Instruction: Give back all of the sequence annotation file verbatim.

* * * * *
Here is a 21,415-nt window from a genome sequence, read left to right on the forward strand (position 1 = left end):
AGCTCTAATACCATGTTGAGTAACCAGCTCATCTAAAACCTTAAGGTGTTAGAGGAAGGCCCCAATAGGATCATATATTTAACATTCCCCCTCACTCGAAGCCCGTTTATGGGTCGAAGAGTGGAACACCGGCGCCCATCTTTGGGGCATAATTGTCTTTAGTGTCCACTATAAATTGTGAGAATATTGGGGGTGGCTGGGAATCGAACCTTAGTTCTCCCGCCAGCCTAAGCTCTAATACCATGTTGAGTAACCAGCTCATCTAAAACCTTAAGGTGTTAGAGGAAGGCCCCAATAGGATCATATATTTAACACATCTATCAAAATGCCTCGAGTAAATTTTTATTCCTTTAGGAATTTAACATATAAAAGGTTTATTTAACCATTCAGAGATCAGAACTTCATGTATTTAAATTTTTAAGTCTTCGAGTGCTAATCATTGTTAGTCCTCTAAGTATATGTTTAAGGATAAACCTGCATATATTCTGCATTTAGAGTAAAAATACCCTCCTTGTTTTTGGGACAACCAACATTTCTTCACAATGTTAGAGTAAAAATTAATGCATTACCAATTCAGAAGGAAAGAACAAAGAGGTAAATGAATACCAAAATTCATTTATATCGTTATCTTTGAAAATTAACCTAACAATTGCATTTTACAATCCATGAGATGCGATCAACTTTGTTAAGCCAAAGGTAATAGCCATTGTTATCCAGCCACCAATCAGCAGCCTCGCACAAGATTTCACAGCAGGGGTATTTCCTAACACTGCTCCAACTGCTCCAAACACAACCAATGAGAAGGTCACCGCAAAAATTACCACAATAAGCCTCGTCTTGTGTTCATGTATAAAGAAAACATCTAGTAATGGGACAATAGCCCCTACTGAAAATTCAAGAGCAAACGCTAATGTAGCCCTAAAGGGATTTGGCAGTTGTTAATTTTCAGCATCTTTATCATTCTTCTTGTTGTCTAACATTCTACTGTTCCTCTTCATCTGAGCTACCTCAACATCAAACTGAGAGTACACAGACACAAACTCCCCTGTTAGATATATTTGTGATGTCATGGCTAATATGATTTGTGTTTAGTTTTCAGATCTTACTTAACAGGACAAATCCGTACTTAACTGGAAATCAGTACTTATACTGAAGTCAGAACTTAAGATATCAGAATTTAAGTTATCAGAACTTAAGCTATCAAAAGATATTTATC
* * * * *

Here is a 21,415-nt window from a genome sequence, read left to right on the forward strand (position 1 = left end):
AGCTCTAATACCATGTTGAGTAACCAGCTCATCTAAAACCTTAAGGTGTTAGAGGAAGGCCCCAATAGGATCATATATTTAACATTCCCCCTCACTCGAAGCCCGTTTATGGGTCGAAGAGTGGAACACCGGCGCCCATCTTTGGGGCATAATTGTCTTTAGTGTCCACTATAAATTGTGAGAATATTGGGGGTGGCTGGGAATCGAACCTTAGTTCTCCCGCCAGCCTAAGCTCTAATACCATGTTGAGTAACCAGCTCATCTAAAACCTTAAGGTGTTAGAGGAAGGCCCCAATAGGATCATATATTTAACACATCTATCAAAATGCCTCGAGTAAATTTTTATTCCTTTAGGAATTTAACATATAAAAGGTTTATTTAACCATTCAGAGATCAGAACTTCATGTATTTAAATTTTTAAGTCTTCGAGTGCTAATCATTGTTAGTCCTCTAAGTATATGTTTAAGGATAAACCTGCATATATTCTGCATTTAGAGTAAAAATACCCTCCTTGTTTTTGGGACAACCAACATTTCTTCACAATGTTAGAGTAAAAATTAATGCATTACCAATTCAGAAGGAAAGAACAAAGAGGTAAATGAATACCAAAATTCATTTATATCGTTATCTTTGAAAATTAACCTAACAATTGCATTTTACAATCCATGAGATGCGATCAACTTTGTTAAGCCAAAGGTAATAGCCATTGTTATCCAGCCACCAATCAGCAGCCTCGCACAAGATTTCACAGCAGGGGTATTTCCTAACACTGCTCCAACTGCTCCAAACACAACCAATGAGAAGGTCACCGCAAAAATTACCACAATAAGCCTCGTCTTGTGTTCATGTATAAAGAAAACATCTAGTAATGGGACAATAGCCCCTACTGAAAATTCAAGAGCAAACGCTAATGTAGCCCTAAAGGGATTTGGCAGTTGTTAATTTTCAGCATCTTTATCATTCTTCTTGTTGTCTAACATTCTACTGTTCCTCTTCATCTGAGCTACCTCAACATCAAACTGAGAGTACACAGACACAAACTCCCCTGTTAGATATATTTGTGATGTCATGGCTAATATGATTTGTGTTTAGTTTTCAGATCTTACTTAACAGGACAAATCCGTACTTAACTGGAAATCAGTACTTATACTGAAGTCAGAACTTAAGATATCAGAATTTAAGTTATCAGAACTTAAGCTATCAAAAGATATTTATC